In 2015 the Women’s World Cup took place in Canada, and the hype centred on the English team in this country helped to raise the profile of the ladies’ side of the game. Then, on the back of the World Cup, women’s football took another step forward as FIFA 16 was released with 12 of the women’s national sides included in the game for the first time ever. Although on the larger scheme of things it may not be seen as something that shows victory for the girls and the end to sexism, what it does do is help to show the sport is moving in the right direction.

It’s not uncommon to hear a female voice on match highlights these days, but when Sarah Winterburn first took an interest in reporting on the sport 20 years ago, she was seriously outnumbered in the press boxes at games, and experienced first hand what is frankly frowned upon today.

“In press conferences it was quite common to have managers dismissing questions from women, or answering the question and putting ‘darling’ on the end. But if that happened now it would be on Twitter in five minutes, and there would be an uproar.”

Within five minutes on the phone with the editor of the hugely successful Football365 website, you got a sense of her relief at the way the attitudes towards women have changed since she first started in the industry. But one thing she did stress was that the amount of females taking an interest in reporting on football is still fairly low in comparison to males.

“You get used to there being maybe one other woman there now, but I’m still probably outnumbered by 10/1 at least.”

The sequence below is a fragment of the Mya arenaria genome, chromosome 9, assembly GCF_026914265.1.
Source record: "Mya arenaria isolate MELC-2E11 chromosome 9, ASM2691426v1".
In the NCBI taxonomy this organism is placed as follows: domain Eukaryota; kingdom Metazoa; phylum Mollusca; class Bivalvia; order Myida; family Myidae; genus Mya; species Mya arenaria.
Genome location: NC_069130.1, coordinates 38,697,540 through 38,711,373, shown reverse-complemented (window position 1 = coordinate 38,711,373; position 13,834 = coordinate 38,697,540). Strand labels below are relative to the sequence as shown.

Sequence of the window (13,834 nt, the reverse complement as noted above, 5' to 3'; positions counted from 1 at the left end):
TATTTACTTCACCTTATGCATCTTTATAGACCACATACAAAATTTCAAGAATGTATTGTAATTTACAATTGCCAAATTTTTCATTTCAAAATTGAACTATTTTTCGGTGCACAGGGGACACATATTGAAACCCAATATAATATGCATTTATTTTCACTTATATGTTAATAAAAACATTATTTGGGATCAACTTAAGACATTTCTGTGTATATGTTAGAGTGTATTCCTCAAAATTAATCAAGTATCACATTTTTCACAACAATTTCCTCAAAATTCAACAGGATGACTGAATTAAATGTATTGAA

Sunderland-forward and Irish international Stephanie Roche was in good company at the FIFA Puskas award ceremony in 2014, when she was nominated alongside James Rodriguez and Robin van Persie to have scored one of the top three goals in that year. The 26-year-old even received compliments on her finish at the dinner table from legendary Italian Allesandro Del Piero, who’d “recognised her from the video of the goal.”.

Roche eventually came second, but her experiences at the event prove that sexism is slowly being banished from the association of football.

“In Ireland it was a huge thing, because not only was I the first woman to be nominated for the award, I was the first Irish national to do so, too. I think everybody was proud so that made me proud to represent Ireland and women’s football.”

Roche admits she may be one of the luckier females to play the sport, as she struggled to recollect any negative experiences from her career to date.

“Women are doing a lot of things that they wouldn’t have been doing 30-odd years ago, so it just shows how altered things are now. I’m happy it’s now accepted that women are going to play football, and generally do all the things that men can do.”

After hearing from three credible voices associated with women’s football, it’s easy to see that the positive experiences the ladies are enduring out shadow the negative, misogynistic views of the minority, and that football should be proud that together it is doing a good job of silencing sexism.